La Trobe
s41586-021-03835-2.pdf (14.69 MB)
Download file

Colorimetric histology using plasmonically active microscope slides.

Download (14.69 MB)
journal contribution
posted on 21.12.2021, 02:39 by Eugeniu BalaurEugeniu Balaur, Sandra O' Toole, Alex J Spurling, G Bruce Mann, Belinda Yeo, Kate Harvey, Catherine Sadatnajafi, Eric Hanssen, Jacqueline OrianJacqueline Orian, Keith NugentKeith Nugent, Belinda Parker, Brian AbbeyBrian Abbey
The human eye can distinguish as many as 10,000 different colours but is far less sensitive to variations in intensity1, meaning that colour is highly desirable when interpreting images. However, most biological samples are essentially transparent, and nearly invisible when viewed using a standard optical microscope2. It is therefore highly desirable to be able to produce coloured images without needing to add any stains or dyes, which can alter the sample properties. Here we demonstrate that colorimetric histology images can be generated using full-sized plasmonically active microscope slides. These slides translate subtle changes in the dielectric constant into striking colour contrast when samples are placed upon them. We demonstrate the biomedical potential of this technique, which we term histoplasmonics, by distinguishing neoplastic cells from normal breast epithelium during the earliest stages of tumorigenesis in the mouse MMTV-PyMT mammary tumour model. We then apply this method to human diagnostic tissue and validate its utility in distinguishing normal epithelium, usual ductal hyperplasia, and early-stage breast cancer (ductal carcinoma in situ). The colorimetric output of the image pixels is compared to conventional histopathology. The results we report here support the hypothesis that histoplasmonics can be used as a novel alternative or adjunct to general staining. The widespread availability of this technique and its incorporation into standard laboratory workflows may prove transformative for applications extending well beyond tissue diagnostics. This work also highlights opportunities for improvements to digital pathology that have yet to be explored.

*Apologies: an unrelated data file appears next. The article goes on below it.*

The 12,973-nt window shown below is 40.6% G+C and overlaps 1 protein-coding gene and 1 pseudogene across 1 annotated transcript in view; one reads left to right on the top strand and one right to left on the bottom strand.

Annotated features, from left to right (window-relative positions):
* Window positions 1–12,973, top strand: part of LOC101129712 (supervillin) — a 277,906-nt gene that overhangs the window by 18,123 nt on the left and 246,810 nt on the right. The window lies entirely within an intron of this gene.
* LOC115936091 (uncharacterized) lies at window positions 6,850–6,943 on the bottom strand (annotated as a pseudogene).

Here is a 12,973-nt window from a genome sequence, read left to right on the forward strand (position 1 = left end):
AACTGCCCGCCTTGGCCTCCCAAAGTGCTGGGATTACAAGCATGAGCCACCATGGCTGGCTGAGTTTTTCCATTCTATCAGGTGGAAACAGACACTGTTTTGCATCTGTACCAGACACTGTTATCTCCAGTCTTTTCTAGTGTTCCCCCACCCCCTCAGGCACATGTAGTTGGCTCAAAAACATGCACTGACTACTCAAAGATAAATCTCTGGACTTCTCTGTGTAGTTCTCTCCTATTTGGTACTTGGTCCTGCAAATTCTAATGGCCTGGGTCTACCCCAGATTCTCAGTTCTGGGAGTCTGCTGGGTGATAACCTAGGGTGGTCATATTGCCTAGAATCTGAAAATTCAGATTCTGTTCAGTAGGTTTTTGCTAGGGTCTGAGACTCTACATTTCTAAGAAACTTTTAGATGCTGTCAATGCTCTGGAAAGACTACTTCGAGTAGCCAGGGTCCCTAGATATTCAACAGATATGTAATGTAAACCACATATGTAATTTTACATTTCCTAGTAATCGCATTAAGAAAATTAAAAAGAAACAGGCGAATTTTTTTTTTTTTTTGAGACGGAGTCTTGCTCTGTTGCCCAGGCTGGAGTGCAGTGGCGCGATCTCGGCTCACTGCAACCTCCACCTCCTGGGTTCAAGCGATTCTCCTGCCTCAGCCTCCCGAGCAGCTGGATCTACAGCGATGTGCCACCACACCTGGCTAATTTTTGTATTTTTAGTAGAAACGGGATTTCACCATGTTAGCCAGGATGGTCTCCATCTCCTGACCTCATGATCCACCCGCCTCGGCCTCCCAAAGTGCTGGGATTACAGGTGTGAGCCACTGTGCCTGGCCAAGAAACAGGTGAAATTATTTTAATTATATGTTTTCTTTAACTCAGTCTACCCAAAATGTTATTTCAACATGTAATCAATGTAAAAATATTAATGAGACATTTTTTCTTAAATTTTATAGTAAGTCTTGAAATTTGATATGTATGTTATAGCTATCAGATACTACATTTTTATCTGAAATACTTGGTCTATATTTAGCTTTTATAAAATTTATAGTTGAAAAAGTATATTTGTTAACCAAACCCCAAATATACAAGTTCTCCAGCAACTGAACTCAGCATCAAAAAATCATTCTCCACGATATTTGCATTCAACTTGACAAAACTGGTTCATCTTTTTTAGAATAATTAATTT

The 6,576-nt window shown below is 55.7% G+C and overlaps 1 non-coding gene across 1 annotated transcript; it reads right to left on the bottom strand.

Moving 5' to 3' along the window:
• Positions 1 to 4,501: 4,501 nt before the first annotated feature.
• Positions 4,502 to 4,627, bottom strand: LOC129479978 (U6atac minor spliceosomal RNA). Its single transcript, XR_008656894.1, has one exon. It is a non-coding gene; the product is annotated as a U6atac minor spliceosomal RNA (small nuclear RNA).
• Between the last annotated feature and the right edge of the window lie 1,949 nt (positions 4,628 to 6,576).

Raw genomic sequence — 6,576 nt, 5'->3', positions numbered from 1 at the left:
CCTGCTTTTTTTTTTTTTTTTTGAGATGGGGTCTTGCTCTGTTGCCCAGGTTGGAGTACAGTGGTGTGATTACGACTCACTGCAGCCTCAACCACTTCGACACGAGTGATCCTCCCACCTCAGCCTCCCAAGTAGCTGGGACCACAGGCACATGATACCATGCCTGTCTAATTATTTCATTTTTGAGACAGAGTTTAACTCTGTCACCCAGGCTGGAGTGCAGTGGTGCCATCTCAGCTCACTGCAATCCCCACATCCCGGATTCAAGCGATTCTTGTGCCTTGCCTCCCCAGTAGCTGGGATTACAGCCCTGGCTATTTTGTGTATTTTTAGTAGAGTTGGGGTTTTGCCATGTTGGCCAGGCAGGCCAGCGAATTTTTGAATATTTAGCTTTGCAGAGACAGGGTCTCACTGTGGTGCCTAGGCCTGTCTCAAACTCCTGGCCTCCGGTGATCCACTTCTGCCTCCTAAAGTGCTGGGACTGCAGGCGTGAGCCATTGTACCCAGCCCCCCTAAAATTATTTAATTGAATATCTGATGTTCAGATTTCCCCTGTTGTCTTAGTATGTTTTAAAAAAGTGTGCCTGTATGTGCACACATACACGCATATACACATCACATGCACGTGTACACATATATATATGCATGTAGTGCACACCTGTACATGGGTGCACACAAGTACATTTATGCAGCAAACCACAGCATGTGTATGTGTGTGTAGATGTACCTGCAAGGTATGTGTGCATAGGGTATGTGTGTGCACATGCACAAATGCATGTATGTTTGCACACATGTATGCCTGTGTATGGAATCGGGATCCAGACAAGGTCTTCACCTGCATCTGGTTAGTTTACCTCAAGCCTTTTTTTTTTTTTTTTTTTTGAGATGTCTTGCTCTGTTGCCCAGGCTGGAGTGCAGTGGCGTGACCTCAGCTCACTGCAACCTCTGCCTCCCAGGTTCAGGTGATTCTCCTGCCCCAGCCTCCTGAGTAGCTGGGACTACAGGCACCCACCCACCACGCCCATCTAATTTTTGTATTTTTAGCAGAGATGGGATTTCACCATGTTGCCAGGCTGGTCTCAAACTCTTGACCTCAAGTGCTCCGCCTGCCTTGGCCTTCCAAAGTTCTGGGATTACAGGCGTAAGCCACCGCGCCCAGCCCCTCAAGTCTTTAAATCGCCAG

Publication Date









26p. (p. 65-71)





Rights Statement

The Author reserves all moral rights over the deposited text and must be credited if any re-use occurs. Documents deposited in OPAL are the Open Access versions of outputs published elsewhere. Changes resulting from the publishing process may therefore not be reflected in this document. The final published version may be obtained via the publisher’s DOI. Please note that additional copyright and access restrictions may apply to the published version.

Usage metrics